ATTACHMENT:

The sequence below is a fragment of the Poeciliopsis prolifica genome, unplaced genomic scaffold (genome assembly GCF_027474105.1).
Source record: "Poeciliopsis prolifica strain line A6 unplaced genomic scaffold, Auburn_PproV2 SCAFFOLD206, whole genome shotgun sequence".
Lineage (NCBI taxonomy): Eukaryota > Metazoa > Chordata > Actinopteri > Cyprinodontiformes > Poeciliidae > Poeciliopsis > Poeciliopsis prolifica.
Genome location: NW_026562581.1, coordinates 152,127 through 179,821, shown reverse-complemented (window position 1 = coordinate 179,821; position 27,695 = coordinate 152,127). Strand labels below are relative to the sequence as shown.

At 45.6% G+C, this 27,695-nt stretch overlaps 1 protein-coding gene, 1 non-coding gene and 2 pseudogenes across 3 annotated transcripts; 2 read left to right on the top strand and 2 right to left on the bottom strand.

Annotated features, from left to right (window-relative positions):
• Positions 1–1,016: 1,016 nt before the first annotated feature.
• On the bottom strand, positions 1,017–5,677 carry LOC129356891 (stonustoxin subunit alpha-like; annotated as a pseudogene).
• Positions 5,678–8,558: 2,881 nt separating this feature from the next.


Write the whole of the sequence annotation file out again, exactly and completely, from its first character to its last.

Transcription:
The sequence below is a fragment of the Poeciliopsis prolifica genome, unplaced genomic scaffold (genome assembly GCF_027474105.1).
Source record: "Poeciliopsis prolifica strain line A6 unplaced genomic scaffold, Auburn_PproV2 SCAFFOLD206, whole genome shotgun sequence".
Lineage (NCBI taxonomy): Eukaryota > Metazoa > Chordata > Actinopteri > Cyprinodontiformes > Poeciliidae > Poeciliopsis > Poeciliopsis prolifica.
Genome location: NW_026562581.1, coordinates 152,127 through 179,821, shown reverse-complemented (window position 1 = coordinate 179,821; position 27,695 = coordinate 152,127). Strand labels below are relative to the sequence as shown.

At 45.6% G+C, this 27,695-nt stretch overlaps 1 protein-coding gene, 1 non-coding gene and 2 pseudogenes across 3 annotated transcripts; 2 read left to right on the top strand and 2 right to left on the bottom strand.

Annotated features, from left to right (window-relative positions):
• Positions 1–1,016: 1,016 nt before the first annotated feature.
• On the bottom strand, positions 1,017–5,677 carry LOC129356891 (stonustoxin subunit alpha-like; annotated as a pseudogene).
• Positions 5,678–8,558: 2,881 nt separating this feature from the next.